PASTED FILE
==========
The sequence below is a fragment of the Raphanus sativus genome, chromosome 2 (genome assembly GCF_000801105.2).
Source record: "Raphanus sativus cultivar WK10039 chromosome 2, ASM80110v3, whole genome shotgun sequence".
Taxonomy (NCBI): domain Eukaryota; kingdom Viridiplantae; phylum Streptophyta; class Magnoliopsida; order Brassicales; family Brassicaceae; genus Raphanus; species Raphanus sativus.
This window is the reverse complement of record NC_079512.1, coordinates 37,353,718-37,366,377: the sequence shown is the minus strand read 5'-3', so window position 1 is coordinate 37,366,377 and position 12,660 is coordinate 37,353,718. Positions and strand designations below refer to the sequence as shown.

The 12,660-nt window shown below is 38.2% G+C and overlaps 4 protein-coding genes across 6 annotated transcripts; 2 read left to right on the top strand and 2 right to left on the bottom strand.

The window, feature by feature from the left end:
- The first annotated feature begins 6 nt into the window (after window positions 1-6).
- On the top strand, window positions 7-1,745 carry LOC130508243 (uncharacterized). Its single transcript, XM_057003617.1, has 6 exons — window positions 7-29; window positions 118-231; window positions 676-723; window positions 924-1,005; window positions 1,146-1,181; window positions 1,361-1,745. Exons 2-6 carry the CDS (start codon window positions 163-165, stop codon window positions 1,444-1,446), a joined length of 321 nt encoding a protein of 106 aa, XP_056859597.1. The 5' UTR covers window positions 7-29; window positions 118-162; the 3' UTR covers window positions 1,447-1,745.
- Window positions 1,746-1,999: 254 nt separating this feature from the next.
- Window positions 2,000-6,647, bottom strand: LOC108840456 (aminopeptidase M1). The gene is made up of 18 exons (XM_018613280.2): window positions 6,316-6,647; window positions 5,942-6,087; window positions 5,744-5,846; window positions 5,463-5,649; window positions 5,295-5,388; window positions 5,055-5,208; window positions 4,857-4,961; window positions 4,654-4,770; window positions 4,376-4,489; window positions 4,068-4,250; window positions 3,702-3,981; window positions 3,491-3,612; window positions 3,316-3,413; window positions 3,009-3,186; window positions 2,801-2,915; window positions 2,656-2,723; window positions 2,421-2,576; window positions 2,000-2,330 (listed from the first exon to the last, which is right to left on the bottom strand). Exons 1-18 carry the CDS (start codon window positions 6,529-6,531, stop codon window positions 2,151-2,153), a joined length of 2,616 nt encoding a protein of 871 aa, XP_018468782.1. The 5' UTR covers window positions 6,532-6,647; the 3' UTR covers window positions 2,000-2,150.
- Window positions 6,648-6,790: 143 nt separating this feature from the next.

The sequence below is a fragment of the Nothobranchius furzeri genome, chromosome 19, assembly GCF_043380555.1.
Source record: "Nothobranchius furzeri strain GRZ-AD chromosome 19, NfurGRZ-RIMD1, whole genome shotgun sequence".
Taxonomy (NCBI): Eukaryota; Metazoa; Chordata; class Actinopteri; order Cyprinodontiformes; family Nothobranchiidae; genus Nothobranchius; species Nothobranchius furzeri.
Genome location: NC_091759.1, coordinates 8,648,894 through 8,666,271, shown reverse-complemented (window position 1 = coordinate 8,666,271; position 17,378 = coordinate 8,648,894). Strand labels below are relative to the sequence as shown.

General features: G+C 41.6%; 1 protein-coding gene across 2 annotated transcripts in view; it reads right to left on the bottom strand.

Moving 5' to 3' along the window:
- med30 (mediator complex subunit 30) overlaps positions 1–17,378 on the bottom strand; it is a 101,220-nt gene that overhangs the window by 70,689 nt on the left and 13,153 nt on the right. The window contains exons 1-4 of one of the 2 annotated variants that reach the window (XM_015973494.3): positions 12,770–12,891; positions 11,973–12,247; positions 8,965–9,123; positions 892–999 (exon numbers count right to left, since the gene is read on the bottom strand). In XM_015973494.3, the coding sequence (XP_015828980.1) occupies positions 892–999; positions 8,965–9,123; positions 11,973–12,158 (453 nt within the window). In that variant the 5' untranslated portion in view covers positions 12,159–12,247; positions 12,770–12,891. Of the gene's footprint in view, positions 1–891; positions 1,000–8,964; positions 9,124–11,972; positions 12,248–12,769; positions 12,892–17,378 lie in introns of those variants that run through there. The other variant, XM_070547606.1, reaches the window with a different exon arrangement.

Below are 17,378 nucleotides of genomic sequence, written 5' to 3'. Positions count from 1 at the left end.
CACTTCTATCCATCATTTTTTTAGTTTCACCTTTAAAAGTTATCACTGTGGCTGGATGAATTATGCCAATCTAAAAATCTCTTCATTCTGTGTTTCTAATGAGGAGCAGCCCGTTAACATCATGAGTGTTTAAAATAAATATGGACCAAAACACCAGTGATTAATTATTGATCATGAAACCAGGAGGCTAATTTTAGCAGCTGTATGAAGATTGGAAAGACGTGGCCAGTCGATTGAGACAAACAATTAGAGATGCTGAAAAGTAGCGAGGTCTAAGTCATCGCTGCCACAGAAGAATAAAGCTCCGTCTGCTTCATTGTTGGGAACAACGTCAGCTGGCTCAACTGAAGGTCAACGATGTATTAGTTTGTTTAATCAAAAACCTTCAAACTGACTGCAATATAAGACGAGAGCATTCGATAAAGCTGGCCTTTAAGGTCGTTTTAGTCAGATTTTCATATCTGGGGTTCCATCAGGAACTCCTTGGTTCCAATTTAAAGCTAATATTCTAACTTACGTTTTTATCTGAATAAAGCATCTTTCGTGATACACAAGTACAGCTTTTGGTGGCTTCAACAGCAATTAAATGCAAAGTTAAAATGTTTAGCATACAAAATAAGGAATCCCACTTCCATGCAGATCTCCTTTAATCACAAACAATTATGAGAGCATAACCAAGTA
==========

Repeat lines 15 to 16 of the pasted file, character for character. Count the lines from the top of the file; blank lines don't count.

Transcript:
Genome location: NC_091759.1, coordinates 8,648,894 through 8,666,271, shown reverse-complemented (window position 1 = coordinate 8,666,271; position 17,378 = coordinate 8,648,894). Strand labels below are relative to the sequence as shown.

General features: G+C 41.6%; 1 protein-coding gene across 2 annotated transcripts in view; it reads right to left on the bottom strand.